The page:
Navigating the many types of birth control can be overwhelming and even confusing. There are many terms for hormonal birth control such as “the pill”, “the shot”, and the “IUD”. There are also barrier methods and others which can lead to many questions. Is birth control healthy for women? Are there risks? Are there any other options? Birth control is “the norm” in our society, but worth a conversation that we at Birth Choice want to have. Thanks for checking out our blog and seeking to be informed…we think you’re a smart cookie!
According to the Guttmacher Institute, in 2012 the birth control pill was used by about 10 million women in the US. Over 5 million women used condoms as a method of birth control and close to 4 million women used the IUD1. These statistics make it apparent that birth control is common but are women aware of the risks involved such as: cardiac complications2, higher risk for sexually transmitted infections3, and breast cancer4? The research done by the American Journal of Psychiatry in November 2017 found that females using hormonal contraception were 97% more likely to attempt suicide than those not taking the drugs5.
Different types of birth control carry varying risks and every woman should know the possible side effects that can occur from short-term or long-term use. Let’s take a closer look.
First up: the birth control pill aka “the pill”. The pill consists of one or more types of artificial hormones called estrogens and progestins. It works by inhibiting ovulation, sperm transport and by changing the lining of the inside of a woman’s uterus so that implantation of a newly conceived embryo is unlikely. The Mayo Clinic released a study in 2006 that links development of premenopausal breast cancer to taking the pill6. Other side effects that women have experienced include: high blood pressure, blood clots, strokes, heart attacks, depression, weight gain, and migraines7. The pill has an estimated failure rate for avoiding pregnancy of 9%8.
Next up: Depo-Provera aka “the shot”. This is a long-lasting progestin hormone that is injected into a woman’s muscle every three months. It works by decreasing ovulation, by inhibiting sperm transport and by changing the lining of a woman’s uterus. Two major world studies link development of breast cancer at an increased risk of 190% when a woman takes Depo-Provera for 3+ years9. Women who are using Depo-Provera also have a much higher risk of contracting AIDS if their partner is infected10. The shot has an estimated failure rate for avoiding pregnancy of 6%8.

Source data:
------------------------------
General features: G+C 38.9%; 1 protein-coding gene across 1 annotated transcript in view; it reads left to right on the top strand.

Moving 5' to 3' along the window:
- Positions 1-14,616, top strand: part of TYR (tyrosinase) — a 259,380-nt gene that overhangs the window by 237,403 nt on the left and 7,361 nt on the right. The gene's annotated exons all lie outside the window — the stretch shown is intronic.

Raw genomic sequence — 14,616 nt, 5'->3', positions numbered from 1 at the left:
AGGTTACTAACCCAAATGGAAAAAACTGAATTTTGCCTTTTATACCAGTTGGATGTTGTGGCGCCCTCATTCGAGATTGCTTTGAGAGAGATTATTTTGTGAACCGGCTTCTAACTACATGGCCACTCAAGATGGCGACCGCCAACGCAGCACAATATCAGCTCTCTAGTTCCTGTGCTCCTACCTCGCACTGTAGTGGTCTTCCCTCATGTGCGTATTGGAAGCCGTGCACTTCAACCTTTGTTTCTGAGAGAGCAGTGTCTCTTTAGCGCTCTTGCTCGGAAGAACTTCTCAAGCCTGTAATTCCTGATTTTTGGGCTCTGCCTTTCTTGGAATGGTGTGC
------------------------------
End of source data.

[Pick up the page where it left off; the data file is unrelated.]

Then there is the Intrauterine Device also known as the “IUD”. This is a t-shaped device made of hard plastic that may also contain copper or progestin hormones. A doctor inserts it into a woman’s uterus and it works by irritating and thinning the lining of the uterus and obstructing sperm transport. There are many negative medical side effects including: uterine perforation leading to a hysterectomy and infections. All use of IUDs has been associated with an increased incidence of Pelvic Inflammatory Disease (PID). The IUD may also cause infertility12. IUDs have an estimated failure rate for avoiding pregnancy of 1%8.
The condom is a barrier method contraceptive. It is a latex device that is used to prevent sperm from reaching the ovum, thus preventing fertilization. The condom has an estimated failure rate for avoiding pregnancy of 18%8. The US National Institutes of Health concludes that use of condoms does not eliminate the risk for sexually transmitted diseases11.
Vasectomy and Tubal Ligation are forms of “’Permanent’ Sterilization”. Surgical sterilization attempts to achieve permanent sterility by cutting, burning or tying a woman’s fallopian tubes [tubal ligation] or a man’s vas deferens [vasectomy]. These do not always prevent conception. Complications for women include: bladder puncture, bleeding, and even cardiac arrest after inflation of the abdomen with carbon dioxide. About half of men who undergo a vasectomy will develop anti-sperm antibodies which could lead to a higher incidence of autoimmune disease as well as prostate cancer13. Permanent sterilization has an estimated failure rate for avoiding pregnancy of 1%8.
Finally, Natural Family Planning, also known as NFP, is a natural method that works by combining calendar charting, basal body temperature, and cervical mucus methods to become aware of when a woman’s body is most fertile. By observing cervical mucus and other biomarkers, the woman is learning about her cycle without the use of hormonal contraceptives to manipulate what is naturally occurring. With the awareness of the body’s ovulation and fertile window, there is the opportunity to abstain from sexual intercourse to prevent pregnancy. Fertility awareness method effectiveness is over 97%, thus has an estimated failure rate for avoiding pregnancy of less than 3%14. One benefit of NFP is that there is no increased risk of cancer or other diseases. Another benefit is that statistics have also shown that married couples who use NFP have a divorce rate that is less than 5% which is far lower than the national rate of about 50%15
Birth Choice, cares about the health of women and would like everyone to make educated decisions that weigh the risks against the potential for pregnancy while also including the unique health history that each person carries. If you have any general questions, call the Medical Professionals on the Birth Choice Women’s Mobile Clinic. They would be happy to help.
The information provided on this site is intended for your general knowledge only and is not a substitute for professional medical advice. You should not use this information without consulting a qualified healthcare provider. Please consult your healthcare provider with any questions or concerns you may have regarding your condition.”
- Kippley JF, Kippley SK. The Art of Natural Family Planning (Fourth Edition). The Couple to Couple League. 2007; 245.